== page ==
Film critic Karan Anshuman, who turns director with 'Bangistan', shares his behind-the-camera experience with hitlist
Q. As a reviewer what are the things that you have to learn and unlearn before making a film?
A. There was nothing much to unlearn, but I had to learn many things to make a commercial Bollywood film. I had to think from viewers' point of view. There were also some technical aspects which I had to learn.
Q. After turning filmmaker, what will you miss on the reviewing front?
A. I don't think there is much to miss. Filmmaking has been a fun experience for me. But reviewing a film is also a tedious job. Ninety per cent of the films made are not up to the mark, but you have to sit through them as it is your job to write about them. I find filmmaking far liberating.
Q. For your debut film, you have chosen to make a political satire. Do you consider that a risk?
A. One needs to take risks. For established filmmakers, there is always a baggage that they have to carry. On
the other hand, newer directors can handle new subjects without any preconception. It also helps them avoid getting typecast. For me and the writers, it was a conscious decision to go ahead with this subject.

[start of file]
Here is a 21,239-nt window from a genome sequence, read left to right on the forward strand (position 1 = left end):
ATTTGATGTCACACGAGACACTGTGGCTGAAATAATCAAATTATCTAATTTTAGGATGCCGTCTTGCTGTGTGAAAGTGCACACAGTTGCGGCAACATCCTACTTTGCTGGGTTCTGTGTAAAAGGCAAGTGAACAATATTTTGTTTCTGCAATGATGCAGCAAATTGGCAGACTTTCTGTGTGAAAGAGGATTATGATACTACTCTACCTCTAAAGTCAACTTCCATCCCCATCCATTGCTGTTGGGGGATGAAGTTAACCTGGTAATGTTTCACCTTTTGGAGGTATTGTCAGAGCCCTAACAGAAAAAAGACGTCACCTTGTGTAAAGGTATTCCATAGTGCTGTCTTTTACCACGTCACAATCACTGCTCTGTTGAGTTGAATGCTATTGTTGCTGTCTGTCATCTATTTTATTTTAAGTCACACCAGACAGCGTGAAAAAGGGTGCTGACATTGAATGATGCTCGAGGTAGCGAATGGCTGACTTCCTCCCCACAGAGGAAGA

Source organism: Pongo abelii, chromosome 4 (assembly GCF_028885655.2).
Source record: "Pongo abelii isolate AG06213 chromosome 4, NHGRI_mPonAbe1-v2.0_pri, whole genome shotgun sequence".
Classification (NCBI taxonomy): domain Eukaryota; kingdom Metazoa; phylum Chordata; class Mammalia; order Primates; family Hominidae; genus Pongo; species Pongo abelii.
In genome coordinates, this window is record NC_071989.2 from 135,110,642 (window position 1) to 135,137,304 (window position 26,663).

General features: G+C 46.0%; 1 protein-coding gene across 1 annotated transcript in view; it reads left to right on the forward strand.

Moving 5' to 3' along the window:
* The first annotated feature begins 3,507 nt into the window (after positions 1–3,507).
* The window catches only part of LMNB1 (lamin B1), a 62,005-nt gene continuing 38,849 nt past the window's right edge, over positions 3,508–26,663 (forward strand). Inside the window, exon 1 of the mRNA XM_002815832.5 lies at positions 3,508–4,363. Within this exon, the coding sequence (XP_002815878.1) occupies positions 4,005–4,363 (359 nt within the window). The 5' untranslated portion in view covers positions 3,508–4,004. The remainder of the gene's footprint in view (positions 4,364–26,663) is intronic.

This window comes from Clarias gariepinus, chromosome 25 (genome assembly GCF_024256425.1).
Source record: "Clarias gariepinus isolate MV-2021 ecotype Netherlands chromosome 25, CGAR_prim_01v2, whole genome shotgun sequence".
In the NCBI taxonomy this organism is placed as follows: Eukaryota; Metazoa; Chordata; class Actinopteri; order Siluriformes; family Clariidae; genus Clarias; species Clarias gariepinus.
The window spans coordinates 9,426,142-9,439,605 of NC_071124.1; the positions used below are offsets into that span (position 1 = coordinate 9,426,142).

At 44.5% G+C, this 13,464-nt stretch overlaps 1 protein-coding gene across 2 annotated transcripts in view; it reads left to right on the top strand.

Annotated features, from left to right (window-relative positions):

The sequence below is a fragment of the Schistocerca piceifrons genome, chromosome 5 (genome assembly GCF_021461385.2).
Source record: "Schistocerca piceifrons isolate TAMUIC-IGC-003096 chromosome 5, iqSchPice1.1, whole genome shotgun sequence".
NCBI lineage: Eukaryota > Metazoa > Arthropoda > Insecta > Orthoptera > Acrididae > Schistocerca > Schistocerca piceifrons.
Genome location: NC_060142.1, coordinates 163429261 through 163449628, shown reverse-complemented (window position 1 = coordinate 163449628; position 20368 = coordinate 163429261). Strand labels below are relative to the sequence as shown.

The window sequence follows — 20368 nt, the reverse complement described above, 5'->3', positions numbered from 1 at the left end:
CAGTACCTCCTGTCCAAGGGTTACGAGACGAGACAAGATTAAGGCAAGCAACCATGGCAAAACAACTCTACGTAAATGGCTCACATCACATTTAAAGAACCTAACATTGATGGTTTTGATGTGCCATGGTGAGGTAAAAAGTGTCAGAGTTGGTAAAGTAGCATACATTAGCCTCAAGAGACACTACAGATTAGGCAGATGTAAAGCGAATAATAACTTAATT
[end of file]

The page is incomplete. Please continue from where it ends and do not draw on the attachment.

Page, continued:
Q. Are you prepared for criticism?
A. One can never be prepared for criticism. But I want to read all the reviews and know where I went wrong or what was right about my film. It is a big test for me. I want see if people are able to understand what I actually want to tell them.
Q. Were you expecting your film to be banned in a few countries?
A. I am really surprised to see people taking offence. If someone gets offended after watching the film, he can only be a terrorist. I hope the audience understands that my film isn't against any religion.